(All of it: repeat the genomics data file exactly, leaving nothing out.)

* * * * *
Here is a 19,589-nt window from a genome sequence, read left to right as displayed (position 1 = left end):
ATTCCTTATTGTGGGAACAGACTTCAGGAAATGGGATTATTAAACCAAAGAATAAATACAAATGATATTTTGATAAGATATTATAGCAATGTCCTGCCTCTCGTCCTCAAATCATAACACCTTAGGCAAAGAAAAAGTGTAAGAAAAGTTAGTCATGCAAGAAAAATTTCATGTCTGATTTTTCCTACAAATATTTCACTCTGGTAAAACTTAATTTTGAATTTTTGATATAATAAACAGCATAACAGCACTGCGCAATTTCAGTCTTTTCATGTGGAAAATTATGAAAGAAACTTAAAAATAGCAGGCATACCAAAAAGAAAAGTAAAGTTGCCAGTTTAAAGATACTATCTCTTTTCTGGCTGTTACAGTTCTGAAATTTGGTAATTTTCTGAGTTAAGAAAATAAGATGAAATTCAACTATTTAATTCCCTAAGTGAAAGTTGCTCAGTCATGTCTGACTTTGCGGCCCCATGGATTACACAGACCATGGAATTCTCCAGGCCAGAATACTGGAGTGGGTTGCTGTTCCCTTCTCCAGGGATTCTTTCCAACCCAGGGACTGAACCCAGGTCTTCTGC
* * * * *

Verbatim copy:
Here is a 19,589-nt window from a genome sequence, read left to right as displayed (position 1 = left end):
ATTCCTTATTGTGGGAACAGACTTCAGGAAATGGGATTATTAAACCAAAGAATAAATACAAATGATATTTTGATAAGATATTATAGCAATGTCCTGCCTCTCGTCCTCAAATCATAACACCTTAGGCAAAGAAAAAGTGTAAGAAAAGTTAGTCATGCAAGAAAAATTTCATGTCTGATTTTTCCTACAAATATTTCACTCTGGTAAAACTTAATTTTGAATTTTTGATATAATAAACAGCATAACAGCACTGCGCAATTTCAGTCTTTTCATGTGGAAAATTATGAAAGAAACTTAAAAATAGCAGGCATACCAAAAAGAAAAGTAAAGTTGCCAGTTTAAAGATACTATCTCTTTTCTGGCTGTTACAGTTCTGAAATTTGGTAATTTTCTGAGTTAAGAAAATAAGATGAAATTCAACTATTTAATTCCCTAAGTGAAAGTTGCTCAGTCATGTCTGACTTTGCGGCCCCATGGATTACACAGACCATGGAATTCTCCAGGCCAGAATACTGGAGTGGGTTGCTGTTCCCTTCTCCAGGGATTCTTTCCAACCCAGGGACTGAACCCAGGTCTTCTGC